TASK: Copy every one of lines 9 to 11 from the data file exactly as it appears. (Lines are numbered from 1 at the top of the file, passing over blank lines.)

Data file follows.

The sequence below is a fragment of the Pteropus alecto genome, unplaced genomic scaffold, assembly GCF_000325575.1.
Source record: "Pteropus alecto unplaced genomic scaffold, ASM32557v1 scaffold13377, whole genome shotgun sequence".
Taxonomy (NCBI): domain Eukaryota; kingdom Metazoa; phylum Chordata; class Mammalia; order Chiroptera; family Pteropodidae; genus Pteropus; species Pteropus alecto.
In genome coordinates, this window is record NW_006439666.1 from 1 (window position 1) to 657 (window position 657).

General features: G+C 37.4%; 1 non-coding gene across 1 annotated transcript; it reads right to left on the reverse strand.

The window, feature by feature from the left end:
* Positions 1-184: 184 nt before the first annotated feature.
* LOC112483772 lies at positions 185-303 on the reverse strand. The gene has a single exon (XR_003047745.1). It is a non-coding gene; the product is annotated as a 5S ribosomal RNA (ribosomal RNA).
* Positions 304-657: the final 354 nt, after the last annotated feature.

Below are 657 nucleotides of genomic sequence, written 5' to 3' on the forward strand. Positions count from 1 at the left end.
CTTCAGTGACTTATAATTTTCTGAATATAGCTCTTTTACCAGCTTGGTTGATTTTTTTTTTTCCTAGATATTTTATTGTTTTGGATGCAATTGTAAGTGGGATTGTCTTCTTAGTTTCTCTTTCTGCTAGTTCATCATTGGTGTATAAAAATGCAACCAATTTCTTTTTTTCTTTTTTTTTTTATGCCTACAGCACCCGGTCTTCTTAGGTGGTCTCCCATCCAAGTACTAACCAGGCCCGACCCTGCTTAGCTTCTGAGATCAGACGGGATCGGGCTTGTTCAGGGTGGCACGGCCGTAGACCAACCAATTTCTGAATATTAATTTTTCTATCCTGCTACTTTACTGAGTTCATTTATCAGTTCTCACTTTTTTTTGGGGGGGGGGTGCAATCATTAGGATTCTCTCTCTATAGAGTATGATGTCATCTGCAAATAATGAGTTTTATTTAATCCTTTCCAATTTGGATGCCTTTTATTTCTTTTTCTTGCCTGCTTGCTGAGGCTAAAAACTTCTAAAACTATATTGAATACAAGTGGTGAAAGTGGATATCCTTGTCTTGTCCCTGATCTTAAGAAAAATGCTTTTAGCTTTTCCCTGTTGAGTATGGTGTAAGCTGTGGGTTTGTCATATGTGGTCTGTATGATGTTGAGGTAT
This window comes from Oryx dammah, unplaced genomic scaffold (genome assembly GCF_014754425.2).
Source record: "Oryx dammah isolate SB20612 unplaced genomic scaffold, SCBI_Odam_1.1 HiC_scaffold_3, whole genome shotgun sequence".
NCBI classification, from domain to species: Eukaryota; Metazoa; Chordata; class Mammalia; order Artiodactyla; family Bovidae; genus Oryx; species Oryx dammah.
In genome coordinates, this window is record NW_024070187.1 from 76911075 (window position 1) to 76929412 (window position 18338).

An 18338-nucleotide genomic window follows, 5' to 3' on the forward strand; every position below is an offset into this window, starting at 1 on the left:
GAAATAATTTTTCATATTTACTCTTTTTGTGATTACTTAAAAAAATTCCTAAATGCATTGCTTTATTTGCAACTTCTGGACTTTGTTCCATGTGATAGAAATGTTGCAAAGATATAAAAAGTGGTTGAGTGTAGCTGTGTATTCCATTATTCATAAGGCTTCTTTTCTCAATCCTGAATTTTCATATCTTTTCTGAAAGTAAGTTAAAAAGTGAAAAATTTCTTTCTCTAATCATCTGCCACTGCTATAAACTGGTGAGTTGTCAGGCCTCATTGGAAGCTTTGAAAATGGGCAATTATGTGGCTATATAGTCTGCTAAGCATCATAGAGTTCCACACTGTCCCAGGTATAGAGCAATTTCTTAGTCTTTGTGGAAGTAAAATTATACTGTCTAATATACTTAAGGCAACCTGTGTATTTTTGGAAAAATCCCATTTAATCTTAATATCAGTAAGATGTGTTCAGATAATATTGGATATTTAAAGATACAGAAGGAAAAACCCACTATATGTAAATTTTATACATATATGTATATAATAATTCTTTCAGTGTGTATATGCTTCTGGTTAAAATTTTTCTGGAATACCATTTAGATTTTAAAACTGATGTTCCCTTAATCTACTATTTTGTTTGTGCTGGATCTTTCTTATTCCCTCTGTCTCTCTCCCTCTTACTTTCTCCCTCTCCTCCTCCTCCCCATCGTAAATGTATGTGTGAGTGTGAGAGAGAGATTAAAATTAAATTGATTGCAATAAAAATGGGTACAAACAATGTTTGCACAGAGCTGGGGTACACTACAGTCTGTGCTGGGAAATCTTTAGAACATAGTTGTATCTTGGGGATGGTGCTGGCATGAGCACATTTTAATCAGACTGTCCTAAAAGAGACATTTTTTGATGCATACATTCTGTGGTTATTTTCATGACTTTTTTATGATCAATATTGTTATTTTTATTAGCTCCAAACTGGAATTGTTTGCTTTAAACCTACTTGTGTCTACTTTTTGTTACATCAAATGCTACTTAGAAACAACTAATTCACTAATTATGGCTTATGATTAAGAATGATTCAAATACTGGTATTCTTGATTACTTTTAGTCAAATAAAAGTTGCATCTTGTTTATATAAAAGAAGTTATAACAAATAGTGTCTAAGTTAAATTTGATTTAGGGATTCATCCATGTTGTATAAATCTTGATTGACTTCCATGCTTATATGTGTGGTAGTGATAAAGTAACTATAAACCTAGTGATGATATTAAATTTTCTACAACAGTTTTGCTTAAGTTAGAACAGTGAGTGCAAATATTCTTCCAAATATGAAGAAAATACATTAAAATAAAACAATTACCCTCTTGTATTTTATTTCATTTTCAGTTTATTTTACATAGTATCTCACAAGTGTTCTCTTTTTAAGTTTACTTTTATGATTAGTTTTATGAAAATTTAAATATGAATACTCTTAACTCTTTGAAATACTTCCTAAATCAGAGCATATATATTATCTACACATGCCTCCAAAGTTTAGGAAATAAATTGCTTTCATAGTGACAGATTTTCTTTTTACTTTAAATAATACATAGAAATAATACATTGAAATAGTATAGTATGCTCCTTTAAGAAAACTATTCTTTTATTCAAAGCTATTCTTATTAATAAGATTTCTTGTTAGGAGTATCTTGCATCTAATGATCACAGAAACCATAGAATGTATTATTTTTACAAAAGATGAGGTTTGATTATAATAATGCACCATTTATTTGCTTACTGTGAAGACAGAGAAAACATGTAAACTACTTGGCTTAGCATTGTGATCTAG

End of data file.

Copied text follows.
* Positions 304-657: the final 354 nt, after the last annotated feature.

Below are 657 nucleotides of genomic sequence, written 5' to 3' on the forward strand. Positions count from 1 at the left end.
CTTCAGTGACTTATAATTTTCTGAATATAGCTCTTTTACCAGCTTGGTTGATTTTTTTTTTTCCTAGATATTTTATTGTTTTGGATGCAATTGTAAGTGGGATTGTCTTCTTAGTTTCTCTTTCTGCTAGTTCATCATTGGTGTATAAAAATGCAACCAATTTCTTTTTTTCTTTTTTTTTTTATGCCTACAGCACCCGGTCTTCTTAGGTGGTCTCCCATCCAAGTACTAACCAGGCCCGACCCTGCTTAGCTTCTGAGATCAGACGGGATCGGGCTTGTTCAGGGTGGCACGGCCGTAGACCAACCAATTTCTGAATATTAATTTTTCTATCCTGCTACTTTACTGAGTTCATTTATCAGTTCTCACTTTTTTTTGGGGGGGGGGTGCAATCATTAGGATTCTCTCTCTATAGAGTATGATGTCATCTGCAAATAATGAGTTTTATTTAATCCTTTCCAATTTGGATGCCTTTTATTTCTTTTTCTTGCCTGCTTGCTGAGGCTAAAAACTTCTAAAACTATATTGAATACAAGTGGTGAAAGTGGATATCCTTGTCTTGTCCCTGATCTTAAGAAAAATGCTTTTAGCTTTTCCCTGTTGAGTATGGTGTAAGCTGTGGGTTTGTCATATGTGGTCTGTATGATGTTGAGGTAT